What is stabilizer in food is a question that doesn't disturb most folk but it should; it correlates strongly with pain, disease and disability.
The prevailing thought about food is that it must "deliver an outstanding experience to the customer." Whether it's nutritious, makes you obese or is known to cause disease is of no great consequence; all that is important is that should look and taste good.
Take peanut-butter for example. Does it have a layer of oil on top? One that you must fork into the solids. That's not an outstanding experience, is it? So food companies should add a stabilizer to enhance our pleasure of eating these nutritious, tasty condiments.
They must preserve the original texture so there is no separation of the oil from the solids; or the watery fraction. It should look good.
Some of these food stabilizers are natural compounds; like pectin and lecithin. Others are chemicals like sodium pyrophosphate. Yes, indeed they may set your body on fire.
Sodium pyrophosphate is a common chemical stabilizer that is added to processed food as a thickener, emulsifier and in processed meat as a preservative; it is often used in bacon for example. The USDA reckons that it is safe for human consumption.
Phosphate as found naturally in our meals is perfectly safe; there is no research suggesting otherwise. But when added as a chemical in colas and processed foods that is an entirely different story; it causes osteoporosis.
Researchers measured the blood calcium and intestinal juices from a woman chronically low in the mineral three hours after consuming 1L of a common cola which was strongly acidic with a pH of 1.8.
A decrease in the calcium concentration in both the intestinal fluids and blood was found. Colas have a strong, sudden acidifying effect on the stomach and duodenal contents; coupled with the high phosphate content it drastically reduces the availability of the mineral.
Researchers publishing in Deutsches Arzteblatt state that an increased level of phosphate in the blood has been identified as a strong predictor of death in those suffering from chronic kidney disease, cardiovascular conditions and general mortality.
Given the soaring rates of diabetes any phosphate added to food is certainly a health risk for those suffering from raised blood glucose.
What is a stabilizer in food? Companies are not required to label which chemicals have been used to emulsify and preserve our meals; should it be sodium pyrophosphate then it certainly should be considered a health risk.
You will commonly simply see that a "stabilizer" as been listed amongst the ingredients.
High phosphate colas are sweetened with either large amounts of sugar or non-caloric powders. Both come with risks of their own.
On its own, 20 teaspoons of sugar per day, the amount in two cans of cola, for twenty years is strongly associated with type-2 diabetes.
Should you add a diet high in refined grains to that sugar then that time period drops to just 10 years.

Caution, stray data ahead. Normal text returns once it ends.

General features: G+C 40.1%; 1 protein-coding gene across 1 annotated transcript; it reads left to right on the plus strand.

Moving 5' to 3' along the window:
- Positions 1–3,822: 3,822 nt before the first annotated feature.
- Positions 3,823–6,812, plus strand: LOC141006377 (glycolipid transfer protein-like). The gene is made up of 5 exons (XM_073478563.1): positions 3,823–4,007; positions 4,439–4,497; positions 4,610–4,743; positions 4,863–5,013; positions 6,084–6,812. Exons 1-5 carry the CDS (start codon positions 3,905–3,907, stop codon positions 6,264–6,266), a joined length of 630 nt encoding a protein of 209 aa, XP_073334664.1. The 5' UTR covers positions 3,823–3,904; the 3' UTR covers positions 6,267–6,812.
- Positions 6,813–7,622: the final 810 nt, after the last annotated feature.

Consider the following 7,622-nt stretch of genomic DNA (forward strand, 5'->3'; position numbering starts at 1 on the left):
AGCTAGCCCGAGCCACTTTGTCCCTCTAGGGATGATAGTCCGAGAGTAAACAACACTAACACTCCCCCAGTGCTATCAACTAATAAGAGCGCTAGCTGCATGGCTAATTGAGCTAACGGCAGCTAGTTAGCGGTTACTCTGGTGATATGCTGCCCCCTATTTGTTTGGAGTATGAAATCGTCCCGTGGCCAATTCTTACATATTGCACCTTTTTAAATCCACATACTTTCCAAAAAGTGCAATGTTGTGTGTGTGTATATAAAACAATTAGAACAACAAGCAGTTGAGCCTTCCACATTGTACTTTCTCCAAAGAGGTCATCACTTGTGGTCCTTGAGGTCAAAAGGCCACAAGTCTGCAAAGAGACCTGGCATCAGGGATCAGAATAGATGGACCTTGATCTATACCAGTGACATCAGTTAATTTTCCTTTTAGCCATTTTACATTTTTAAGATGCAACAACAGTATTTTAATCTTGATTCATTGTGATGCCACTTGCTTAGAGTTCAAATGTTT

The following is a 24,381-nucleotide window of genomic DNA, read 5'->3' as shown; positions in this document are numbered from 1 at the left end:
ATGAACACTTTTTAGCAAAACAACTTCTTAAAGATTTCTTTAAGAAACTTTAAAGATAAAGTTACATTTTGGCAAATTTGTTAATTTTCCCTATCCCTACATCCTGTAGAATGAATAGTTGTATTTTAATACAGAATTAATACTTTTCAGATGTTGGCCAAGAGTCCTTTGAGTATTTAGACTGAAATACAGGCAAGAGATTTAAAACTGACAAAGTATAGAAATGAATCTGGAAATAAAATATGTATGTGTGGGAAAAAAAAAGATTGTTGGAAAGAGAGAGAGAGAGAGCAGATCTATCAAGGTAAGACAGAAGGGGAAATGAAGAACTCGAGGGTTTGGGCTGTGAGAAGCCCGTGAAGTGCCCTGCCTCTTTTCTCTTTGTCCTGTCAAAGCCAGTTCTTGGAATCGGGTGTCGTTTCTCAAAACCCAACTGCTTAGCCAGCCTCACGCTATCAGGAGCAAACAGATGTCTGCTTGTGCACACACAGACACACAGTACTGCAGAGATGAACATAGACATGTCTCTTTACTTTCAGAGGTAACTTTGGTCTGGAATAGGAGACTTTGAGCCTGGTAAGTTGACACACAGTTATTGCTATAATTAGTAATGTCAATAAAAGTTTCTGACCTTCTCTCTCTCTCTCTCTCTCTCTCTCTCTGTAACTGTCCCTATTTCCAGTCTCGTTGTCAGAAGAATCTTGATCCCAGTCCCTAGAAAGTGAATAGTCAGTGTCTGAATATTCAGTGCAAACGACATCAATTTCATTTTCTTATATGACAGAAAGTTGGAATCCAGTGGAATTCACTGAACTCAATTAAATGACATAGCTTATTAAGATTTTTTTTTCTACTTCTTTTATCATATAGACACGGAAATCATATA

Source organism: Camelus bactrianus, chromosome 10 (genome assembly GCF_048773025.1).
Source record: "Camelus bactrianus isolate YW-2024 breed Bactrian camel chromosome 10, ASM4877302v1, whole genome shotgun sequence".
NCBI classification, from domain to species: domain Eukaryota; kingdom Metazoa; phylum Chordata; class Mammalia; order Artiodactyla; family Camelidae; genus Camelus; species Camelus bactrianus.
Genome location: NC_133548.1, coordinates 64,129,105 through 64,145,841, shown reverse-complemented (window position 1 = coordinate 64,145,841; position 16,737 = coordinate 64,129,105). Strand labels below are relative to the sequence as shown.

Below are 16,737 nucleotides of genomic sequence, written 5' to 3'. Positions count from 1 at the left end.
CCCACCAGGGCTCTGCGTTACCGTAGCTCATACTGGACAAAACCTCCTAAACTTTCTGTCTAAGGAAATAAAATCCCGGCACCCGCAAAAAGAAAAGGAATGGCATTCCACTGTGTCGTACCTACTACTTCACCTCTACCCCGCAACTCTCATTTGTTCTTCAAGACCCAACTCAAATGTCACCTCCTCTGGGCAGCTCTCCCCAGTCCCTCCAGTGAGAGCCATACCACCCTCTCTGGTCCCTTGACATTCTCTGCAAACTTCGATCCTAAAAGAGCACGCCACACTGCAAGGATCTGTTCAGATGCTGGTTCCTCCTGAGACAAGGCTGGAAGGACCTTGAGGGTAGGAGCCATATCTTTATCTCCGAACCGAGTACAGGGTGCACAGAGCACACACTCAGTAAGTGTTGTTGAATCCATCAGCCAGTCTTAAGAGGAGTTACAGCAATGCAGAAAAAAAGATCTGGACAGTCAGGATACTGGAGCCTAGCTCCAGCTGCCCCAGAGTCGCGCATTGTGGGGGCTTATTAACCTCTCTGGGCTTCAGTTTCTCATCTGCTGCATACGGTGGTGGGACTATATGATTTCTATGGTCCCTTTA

Bloating and abdominal pain are common complaints from the general public. Irritable bowel syndrome and gluten intolerance are often blamed. However chemicals added to food by manufacturers are frequently the villains of the piece. Transglutaminase, the enzyme kneaded into commercial bread and the stabilizer, sodium pyrophosphate, for example may be the real cause.
Healthline lists vomiting, bloating and abdominal pain amongst the side effects of high added phosphates to our food.
What is stabilizer in food? Clearly these chemicals must be considered with a reasonably high degree of suspicion.
The great danger is what may be called a health nut neurosis; a serious psychological illness known as orthorexia where all foods, even those generally recognised as highly nutritious, come with a degree of suspicion. "Was it that soup that I enjoyed at a friend's home last night that caused my headache or rectal itch this morning? I will not go again."
What is stabilizer in food you may be asking; one more nasty chemical. The FDA's assertion that something is generally recognized as safe has been proved erroneous time and again.
It comes as no surprise that sodium pyrophosphate is also used as a detergent and metal cleaner; is it truly safe in our food?
These are the salads that our great-grandparents ate; we really don't need stabilizer in food if we return to basics. It does mean eschewing processed food for ever. There is no other way if want to enjoy a life largely without drugs, pain and disability.
Flexitarian eating means enjoying occasional meat, because you like it, but most protein comes from legumes; lentils, beans and chickpeas in hummus for example.
The only way to enjoy baked goods free from stabilizers is to bake your own. It takes only five minutes to mix the dough for this artisan bread. The texture and flavour are astonishingly good; what need is there for chemicals for a more outstanding experience?
Mostly it's the enzymes, stabilizers and other chemicals that cause grumbling bellies from bread, not the gluten.
Choosing free from gluten products, for example, means one can get none of the proven benefits of wholewheat; in particular the anticoagulant, vitamin E and protection against breast cancer from the lignans.
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